February 03, 2010
PASADENA, Calif. -- NASA will extend the international Cassini-Huygens mission to explore Saturn and its moons to 2017. The agency's fiscal year 2011 budget provides a $60 million per year extension for continued study of the ringed planet.
"This is a mission that never stops providing us surprising scientific results and showing us eye popping new vistas," said Jim Green, director of NASA's planetary science division at NASA Headquarters in Washington. "The historic traveler's stunning discoveries and images have revolutionized our knowledge of Saturn and its moons."
Cassini launched in October 1997 with the European Space Agency's Huygens probe. The spacecraft arrived at Saturn in 2004. The probe was equipped with six instruments to study Titan, Saturn's largest moon. Cassini's 12 instruments have returned a daily stream of data from Saturn's system for nearly six years. The project was scheduled to end in 2008, but the mission received a 27-month extension to Sept. 2010.
"The extension presents a unique opportunity to follow seasonal changes of an outer planet system all the way from its winter to its summer," said Bob Pappalardo, Cassini project scientist at NASA's Jet Propulsion Laboratory in Pasadena, Calif. "Some of Cassini's most exciting discoveries still lie ahead."
This second extension, called the Cassini Solstice Mission, enables scientists to study seasonal and other long-term weather changes on the planet and its moons. Cassini arrived just after Saturn's northern winter solstice, and this extension continues until a few months past northern summer solstice in May 2017. The northern summer solstice marks the beginning of summer in the northern hemisphere and winter in the southern hemisphere.
A complete seasonal period on Saturn has never been studied at this level of detail. The Solstice mission schedule calls for an additional 155 orbits around the planet, 54 flybys of Titan and 11 flybys of the icy moon Enceladus.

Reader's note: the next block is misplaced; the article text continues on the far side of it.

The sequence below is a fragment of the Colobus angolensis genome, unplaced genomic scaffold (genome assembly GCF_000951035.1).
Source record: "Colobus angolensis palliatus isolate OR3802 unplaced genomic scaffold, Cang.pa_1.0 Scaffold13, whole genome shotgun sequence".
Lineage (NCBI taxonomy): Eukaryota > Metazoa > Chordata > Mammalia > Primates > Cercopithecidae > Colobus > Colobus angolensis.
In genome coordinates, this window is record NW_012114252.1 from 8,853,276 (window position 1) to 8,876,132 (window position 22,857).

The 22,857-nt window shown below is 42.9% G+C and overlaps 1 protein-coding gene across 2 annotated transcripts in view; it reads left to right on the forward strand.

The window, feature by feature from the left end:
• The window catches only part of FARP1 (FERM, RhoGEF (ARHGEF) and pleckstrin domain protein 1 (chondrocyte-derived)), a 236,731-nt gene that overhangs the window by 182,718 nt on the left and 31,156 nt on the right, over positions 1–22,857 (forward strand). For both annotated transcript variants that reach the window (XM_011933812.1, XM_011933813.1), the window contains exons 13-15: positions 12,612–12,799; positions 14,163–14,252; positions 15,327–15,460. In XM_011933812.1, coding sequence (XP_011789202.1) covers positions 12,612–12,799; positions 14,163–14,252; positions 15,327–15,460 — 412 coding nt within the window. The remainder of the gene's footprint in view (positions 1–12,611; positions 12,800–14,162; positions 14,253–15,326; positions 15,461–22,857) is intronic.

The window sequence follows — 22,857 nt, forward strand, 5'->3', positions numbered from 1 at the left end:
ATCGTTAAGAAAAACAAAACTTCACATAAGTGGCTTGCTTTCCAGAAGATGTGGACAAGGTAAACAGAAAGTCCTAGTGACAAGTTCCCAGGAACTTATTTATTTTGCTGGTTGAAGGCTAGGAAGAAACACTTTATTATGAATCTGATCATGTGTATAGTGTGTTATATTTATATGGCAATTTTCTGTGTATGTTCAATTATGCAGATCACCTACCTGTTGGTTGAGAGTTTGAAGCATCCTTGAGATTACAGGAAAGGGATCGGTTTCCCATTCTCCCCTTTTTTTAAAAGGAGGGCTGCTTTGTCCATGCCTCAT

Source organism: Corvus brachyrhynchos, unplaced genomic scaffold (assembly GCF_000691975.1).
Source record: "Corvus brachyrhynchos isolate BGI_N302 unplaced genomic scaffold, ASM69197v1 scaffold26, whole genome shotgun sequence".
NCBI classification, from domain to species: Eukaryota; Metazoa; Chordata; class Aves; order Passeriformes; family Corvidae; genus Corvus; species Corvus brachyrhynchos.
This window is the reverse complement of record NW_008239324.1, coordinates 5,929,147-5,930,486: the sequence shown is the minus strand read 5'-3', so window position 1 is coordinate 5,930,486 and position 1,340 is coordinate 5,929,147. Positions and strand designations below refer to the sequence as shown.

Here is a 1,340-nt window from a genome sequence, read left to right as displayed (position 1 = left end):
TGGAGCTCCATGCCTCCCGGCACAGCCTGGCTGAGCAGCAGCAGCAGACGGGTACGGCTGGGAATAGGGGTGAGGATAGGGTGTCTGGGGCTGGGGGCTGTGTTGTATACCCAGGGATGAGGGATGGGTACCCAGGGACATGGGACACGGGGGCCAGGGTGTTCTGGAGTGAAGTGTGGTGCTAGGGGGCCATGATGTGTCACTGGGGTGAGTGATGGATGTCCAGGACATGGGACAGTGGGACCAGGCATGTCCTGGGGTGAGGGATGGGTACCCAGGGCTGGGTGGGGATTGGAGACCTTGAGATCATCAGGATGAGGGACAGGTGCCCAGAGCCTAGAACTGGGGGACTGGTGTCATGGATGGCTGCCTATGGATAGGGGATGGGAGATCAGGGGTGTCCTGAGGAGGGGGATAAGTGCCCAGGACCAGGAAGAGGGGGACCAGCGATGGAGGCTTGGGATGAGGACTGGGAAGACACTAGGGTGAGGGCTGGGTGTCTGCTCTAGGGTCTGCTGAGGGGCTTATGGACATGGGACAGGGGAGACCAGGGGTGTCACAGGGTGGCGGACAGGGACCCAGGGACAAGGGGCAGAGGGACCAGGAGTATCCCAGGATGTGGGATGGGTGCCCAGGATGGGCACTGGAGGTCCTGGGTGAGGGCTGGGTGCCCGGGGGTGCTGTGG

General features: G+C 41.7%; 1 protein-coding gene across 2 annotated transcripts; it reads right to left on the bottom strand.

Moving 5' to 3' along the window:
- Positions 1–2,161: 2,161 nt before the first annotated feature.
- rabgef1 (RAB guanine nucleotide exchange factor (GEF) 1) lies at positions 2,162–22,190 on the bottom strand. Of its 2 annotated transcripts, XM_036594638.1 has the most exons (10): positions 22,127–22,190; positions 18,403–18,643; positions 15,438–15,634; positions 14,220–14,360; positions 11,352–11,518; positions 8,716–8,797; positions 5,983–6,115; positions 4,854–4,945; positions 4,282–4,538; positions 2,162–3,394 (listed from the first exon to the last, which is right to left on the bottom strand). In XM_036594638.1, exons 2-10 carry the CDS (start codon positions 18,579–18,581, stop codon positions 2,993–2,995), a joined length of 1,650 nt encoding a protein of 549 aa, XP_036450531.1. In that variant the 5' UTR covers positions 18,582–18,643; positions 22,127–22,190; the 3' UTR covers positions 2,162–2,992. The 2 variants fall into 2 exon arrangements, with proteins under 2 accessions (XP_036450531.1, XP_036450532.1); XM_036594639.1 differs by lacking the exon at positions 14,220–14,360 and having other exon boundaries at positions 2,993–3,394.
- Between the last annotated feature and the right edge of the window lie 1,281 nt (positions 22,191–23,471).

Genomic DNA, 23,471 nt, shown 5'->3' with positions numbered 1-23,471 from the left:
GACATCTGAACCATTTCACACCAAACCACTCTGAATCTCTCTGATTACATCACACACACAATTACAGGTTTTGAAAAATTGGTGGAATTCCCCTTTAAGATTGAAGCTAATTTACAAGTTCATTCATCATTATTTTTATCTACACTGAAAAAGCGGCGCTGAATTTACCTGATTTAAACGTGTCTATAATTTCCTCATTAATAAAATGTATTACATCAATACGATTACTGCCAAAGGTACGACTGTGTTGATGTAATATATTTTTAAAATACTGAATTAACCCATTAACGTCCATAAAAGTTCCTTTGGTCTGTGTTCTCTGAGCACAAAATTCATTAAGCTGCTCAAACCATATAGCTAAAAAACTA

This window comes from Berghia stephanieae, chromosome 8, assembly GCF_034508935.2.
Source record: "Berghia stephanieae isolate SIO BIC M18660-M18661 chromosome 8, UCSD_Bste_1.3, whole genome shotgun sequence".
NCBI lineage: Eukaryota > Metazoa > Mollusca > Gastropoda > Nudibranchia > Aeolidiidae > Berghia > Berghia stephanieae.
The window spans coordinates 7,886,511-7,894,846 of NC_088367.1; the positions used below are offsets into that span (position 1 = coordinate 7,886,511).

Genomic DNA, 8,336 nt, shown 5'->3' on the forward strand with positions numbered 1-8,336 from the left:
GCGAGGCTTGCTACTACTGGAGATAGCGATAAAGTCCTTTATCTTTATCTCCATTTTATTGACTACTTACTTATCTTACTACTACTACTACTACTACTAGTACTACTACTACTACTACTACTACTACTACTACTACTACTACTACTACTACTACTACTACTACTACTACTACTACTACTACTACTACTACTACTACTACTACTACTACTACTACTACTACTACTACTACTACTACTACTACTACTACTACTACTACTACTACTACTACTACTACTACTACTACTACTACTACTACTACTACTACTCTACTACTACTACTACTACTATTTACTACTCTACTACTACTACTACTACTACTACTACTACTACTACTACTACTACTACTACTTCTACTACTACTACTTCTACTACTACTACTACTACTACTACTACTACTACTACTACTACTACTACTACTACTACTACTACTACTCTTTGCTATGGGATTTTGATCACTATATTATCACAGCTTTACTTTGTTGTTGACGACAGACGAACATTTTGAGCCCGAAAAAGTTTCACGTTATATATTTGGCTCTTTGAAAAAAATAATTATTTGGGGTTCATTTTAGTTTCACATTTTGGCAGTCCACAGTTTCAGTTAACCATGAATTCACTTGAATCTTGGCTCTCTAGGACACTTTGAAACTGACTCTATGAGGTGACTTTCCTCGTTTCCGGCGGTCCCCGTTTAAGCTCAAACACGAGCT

The mission extension also will allow scientists to continue observations of Saturn's rings and the magnetic bubble around the planet known as the magnetosphere. The spacecraft will make repeated dives between Saturn and its rings to obtain in depth knowledge of the gas giant. During these dives, the spacecraft will study the internal structure of Saturn, its magnetic fluctuations and ring mass.
The mission will be evaluated periodically to ensure the spacecraft has the ability to achieve new science objectives for the entire extension.
"The spacecraft is doing remarkably well, even as we endure the expected effects of age after logging 2.6 billion miles on its odometer," said Bob Mitchell, Cassini program manager at JPL. "This extension is important because there is so much still to be learned at Saturn. The planet is full of secrets, and it doesn't give them up easily."
Cassini's travel scrapbook includes more than 210,000 images; information gathered during more than 125 revolutions around Saturn; 67 flybys of Titan and eight close flybys of Enceladus. Cassini has revealed unexpected details in the planet's signature rings, and observations of Titan have given scientists a glimpse of what Earth might have been like before life evolved.
Scientists hope to learn answers to many questions that have developed during the course of the mission, including why Saturn seems to have an inconsistent rotation rate and how a probable subsurface ocean feeds the Enceladus' jets.
The Cassini-Huygens mission is a cooperative project of NASA, the European Space Agency and the Italian Space Agency. JPL manages the project for NASA's Science Mission Directorate in Washington. The Cassini orbiter was designed, developed and assembled at JPL.
More Cassini information is available, at http://www.nasa.gov/cassini and http://saturn.jpl.nasa.gov.
Jia-Rui C. Cook 818-354-0850
Jet Propulsion Laboratory, Pasadena, Calif.
Dwayne Brown 202-358-1726
NASA Headquarters, Washington